Preprint Review Version 1 Preserved in Portico This version is not peer-reviewed

Consumer Valuation of and Attitudes Towards Novel Foods Produced with NPETs: A Review

Version 1 : Received: 24 August 2021 / Approved: 26 August 2021 / Online: 26 August 2021 (11:56:23 CEST)
Version 2 : Received: 31 August 2021 / Approved: 2 September 2021 / Online: 2 September 2021 (12:46:50 CEST)

How to cite: Beghin, J.C.; Gustafson, C.R. Consumer Valuation of and Attitudes Towards Novel Foods Produced with NPETs: A Review. Preprints 2021, 2021080508 (doi: 10.20944/preprints202108.0508.v1). Beghin, J.C.; Gustafson, C.R. Consumer Valuation of and Attitudes Towards Novel Foods Produced with NPETs: A Review. Preprints 2021, 2021080508 (doi: 10.20944/preprints202108.0508.v1).

Abstract

We review the emerging international body of evidence on attitudes and willingness to pay (WTP) for novel foods produced with New Plant Engineering Techniques (NPETs). NPETs include genome/gene editing, cisgenesis, intragenesis, RNA interference and others. These novel foods are often beneficial for the environment and human health and more sustainable under increasingly prevalent climate extremes. These techniques can also improve animal welfare and disease resistance when applied to animals. Despite these promising attributes, evidence suggests that many, but not all consumers, discount these novel foods relative to conventional ones. Our systematic review sorts out findings to identify conditioning factors which can increase the acceptance of and WTP for these novel foods in a significant segment of consumers. International patterns of acceptance are identified. We also analyze how information and knowledge interact with consumer acceptance of these novel foods and technologies. Heterogeneity of consumers across cultures and borders, and in attitudes towards science and innovation emerges as key determinants of acceptance and WTP. Acceptance and WTP tend to increase when beneficial attributes—as opposed to producer-oriented cost-saving attributes—are generated by NPETs. NPETs improved foods are systematically less discounted than transgenic foods. Most of the valuation elicitations are based on hypothetical experiments and surveys and await validation through revealed preferences in actual purchases in food retailing environments.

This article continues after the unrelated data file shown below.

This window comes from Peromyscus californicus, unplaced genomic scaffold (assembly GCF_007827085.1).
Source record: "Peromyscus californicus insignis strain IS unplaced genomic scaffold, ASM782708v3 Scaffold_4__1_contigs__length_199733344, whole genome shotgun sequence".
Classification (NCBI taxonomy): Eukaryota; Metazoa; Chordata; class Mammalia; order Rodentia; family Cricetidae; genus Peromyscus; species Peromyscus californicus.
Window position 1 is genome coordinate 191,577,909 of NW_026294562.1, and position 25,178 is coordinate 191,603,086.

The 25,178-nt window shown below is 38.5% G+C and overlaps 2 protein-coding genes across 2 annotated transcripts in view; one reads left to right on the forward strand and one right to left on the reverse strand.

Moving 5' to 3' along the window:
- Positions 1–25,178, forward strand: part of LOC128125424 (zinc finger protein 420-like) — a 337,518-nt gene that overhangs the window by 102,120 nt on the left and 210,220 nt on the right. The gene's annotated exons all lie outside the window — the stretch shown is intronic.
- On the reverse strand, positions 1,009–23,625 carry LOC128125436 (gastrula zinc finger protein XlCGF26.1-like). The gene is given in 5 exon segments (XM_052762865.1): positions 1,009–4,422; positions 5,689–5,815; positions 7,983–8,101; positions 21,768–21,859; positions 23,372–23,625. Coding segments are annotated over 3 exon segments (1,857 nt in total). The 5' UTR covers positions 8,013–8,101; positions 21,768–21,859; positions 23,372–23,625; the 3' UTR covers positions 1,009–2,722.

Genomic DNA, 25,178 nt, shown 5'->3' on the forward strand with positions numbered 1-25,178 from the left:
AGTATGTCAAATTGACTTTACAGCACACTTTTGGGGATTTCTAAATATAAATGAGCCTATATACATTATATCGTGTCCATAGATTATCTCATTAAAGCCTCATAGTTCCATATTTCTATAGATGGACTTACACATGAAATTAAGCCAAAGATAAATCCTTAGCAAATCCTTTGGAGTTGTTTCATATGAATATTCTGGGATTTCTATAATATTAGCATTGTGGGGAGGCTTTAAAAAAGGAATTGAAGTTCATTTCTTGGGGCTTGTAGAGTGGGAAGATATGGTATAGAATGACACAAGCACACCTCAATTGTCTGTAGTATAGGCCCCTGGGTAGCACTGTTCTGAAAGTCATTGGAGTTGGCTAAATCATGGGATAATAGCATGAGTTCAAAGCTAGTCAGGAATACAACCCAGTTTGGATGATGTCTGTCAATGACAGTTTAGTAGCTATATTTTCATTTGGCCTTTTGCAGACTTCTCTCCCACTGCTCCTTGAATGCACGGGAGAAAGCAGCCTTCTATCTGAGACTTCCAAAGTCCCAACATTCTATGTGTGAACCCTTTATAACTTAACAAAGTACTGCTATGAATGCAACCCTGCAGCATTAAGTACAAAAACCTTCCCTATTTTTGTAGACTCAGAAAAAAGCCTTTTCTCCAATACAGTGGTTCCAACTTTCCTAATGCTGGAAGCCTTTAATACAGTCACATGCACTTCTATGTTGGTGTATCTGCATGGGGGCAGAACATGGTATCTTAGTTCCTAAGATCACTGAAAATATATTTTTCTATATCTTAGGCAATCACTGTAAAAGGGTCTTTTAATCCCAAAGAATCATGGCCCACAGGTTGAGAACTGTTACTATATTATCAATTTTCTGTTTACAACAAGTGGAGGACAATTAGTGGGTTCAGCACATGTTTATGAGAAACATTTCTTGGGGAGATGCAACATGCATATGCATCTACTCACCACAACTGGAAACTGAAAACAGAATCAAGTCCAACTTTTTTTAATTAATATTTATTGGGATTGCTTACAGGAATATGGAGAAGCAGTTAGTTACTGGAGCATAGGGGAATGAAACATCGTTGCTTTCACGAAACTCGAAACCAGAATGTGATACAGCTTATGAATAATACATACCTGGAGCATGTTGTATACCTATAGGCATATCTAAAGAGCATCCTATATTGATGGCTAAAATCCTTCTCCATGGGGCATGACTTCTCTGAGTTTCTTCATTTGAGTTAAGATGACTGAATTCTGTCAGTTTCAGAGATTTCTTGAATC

Keywords

new plant engineering techniques (NPETs); new breeding techniques (NBTs); GMO; transgenic; genome editing; gene editing; cisgenic; CRISPR; RNAi; willingness to pay (WTP)

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